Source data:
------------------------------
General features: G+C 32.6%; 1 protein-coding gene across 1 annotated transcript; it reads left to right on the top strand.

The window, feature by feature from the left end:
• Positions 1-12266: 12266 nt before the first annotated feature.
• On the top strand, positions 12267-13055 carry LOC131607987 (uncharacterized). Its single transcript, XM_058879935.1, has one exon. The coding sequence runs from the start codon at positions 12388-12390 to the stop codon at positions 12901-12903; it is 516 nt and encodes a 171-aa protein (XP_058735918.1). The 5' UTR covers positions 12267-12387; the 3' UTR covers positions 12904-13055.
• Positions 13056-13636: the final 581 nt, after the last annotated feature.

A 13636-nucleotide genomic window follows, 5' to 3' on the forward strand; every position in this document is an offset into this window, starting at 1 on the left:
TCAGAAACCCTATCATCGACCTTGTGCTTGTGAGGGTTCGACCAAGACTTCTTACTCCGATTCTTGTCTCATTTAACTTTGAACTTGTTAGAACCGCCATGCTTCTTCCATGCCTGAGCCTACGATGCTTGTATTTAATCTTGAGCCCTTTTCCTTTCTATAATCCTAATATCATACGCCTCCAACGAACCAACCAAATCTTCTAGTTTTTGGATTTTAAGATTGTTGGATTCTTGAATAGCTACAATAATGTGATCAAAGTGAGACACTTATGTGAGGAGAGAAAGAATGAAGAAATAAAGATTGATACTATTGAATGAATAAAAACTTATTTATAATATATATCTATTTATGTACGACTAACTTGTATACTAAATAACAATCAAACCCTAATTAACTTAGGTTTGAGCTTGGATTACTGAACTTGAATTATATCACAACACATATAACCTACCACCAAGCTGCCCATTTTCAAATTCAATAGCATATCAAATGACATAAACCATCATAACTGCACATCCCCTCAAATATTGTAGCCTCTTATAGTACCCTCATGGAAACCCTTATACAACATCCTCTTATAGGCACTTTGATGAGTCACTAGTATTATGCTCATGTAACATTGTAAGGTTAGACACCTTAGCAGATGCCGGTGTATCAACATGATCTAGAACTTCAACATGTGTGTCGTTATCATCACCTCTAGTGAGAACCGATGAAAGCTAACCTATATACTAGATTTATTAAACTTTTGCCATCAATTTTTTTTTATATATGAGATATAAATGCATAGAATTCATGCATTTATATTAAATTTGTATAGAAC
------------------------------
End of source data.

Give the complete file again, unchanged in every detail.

General features: G+C 32.6%; 1 protein-coding gene across 1 annotated transcript; it reads left to right on the top strand.

The window, feature by feature from the left end:
• Positions 1-12266: 12266 nt before the first annotated feature.
• On the top strand, positions 12267-13055 carry LOC131607987 (uncharacterized). Its single transcript, XM_058879935.1, has one exon. The coding sequence runs from the start codon at positions 12388-12390 to the stop codon at positions 12901-12903; it is 516 nt and encodes a 171-aa protein (XP_058735918.1). The 5' UTR covers positions 12267-12387; the 3' UTR covers positions 12904-13055.
• Positions 13056-13636: the final 581 nt, after the last annotated feature.

A 13636-nucleotide genomic window follows, 5' to 3' on the forward strand; every position in this document is an offset into this window, starting at 1 on the left:
TCAGAAACCCTATCATCGACCTTGTGCTTGTGAGGGTTCGACCAAGACTTCTTACTCCGATTCTTGTCTCATTTAACTTTGAACTTGTTAGAACCGCCATGCTTCTTCCATGCCTGAGCCTACGATGCTTGTATTTAATCTTGAGCCCTTTTCCTTTCTATAATCCTAATATCATACGCCTCCAACGAACCAACCAAATCTTCTAGTTTTTGGATTTTAAGATTGTTGGATTCTTGAATAGCTACAATAATGTGATCAAAGTGAGACACTTATGTGAGGAGAGAAAGAATGAAGAAATAAAGATTGATACTATTGAATGAATAAAAACTTATTTATAATATATATCTATTTATGTACGACTAACTTGTATACTAAATAACAATCAAACCCTAATTAACTTAGGTTTGAGCTTGGATTACTGAACTTGAATTATATCACAACACATATAACCTACCACCAAGCTGCCCATTTTCAAATTCAATAGCATATCAAATGACATAAACCATCATAACTGCACATCCCCTCAAATATTGTAGCCTCTTATAGTACCCTCATGGAAACCCTTATACAACATCCTCTTATAGGCACTTTGATGAGTCACTAGTATTATGCTCATGTAACATTGTAAGGTTAGACACCTTAGCAGATGCCGGTGTATCAACATGATCTAGAACTTCAACATGTGTGTCGTTATCATCACCTCTAGTGAGAACCGATGAAAGCTAACCTATATACTAGATTTATTAAACTTTTGCCATCAATTTTTTTTTATATATGAGATATAAATGCATAGAATTCATGCATTTATATTAAATTTGTATAGAAC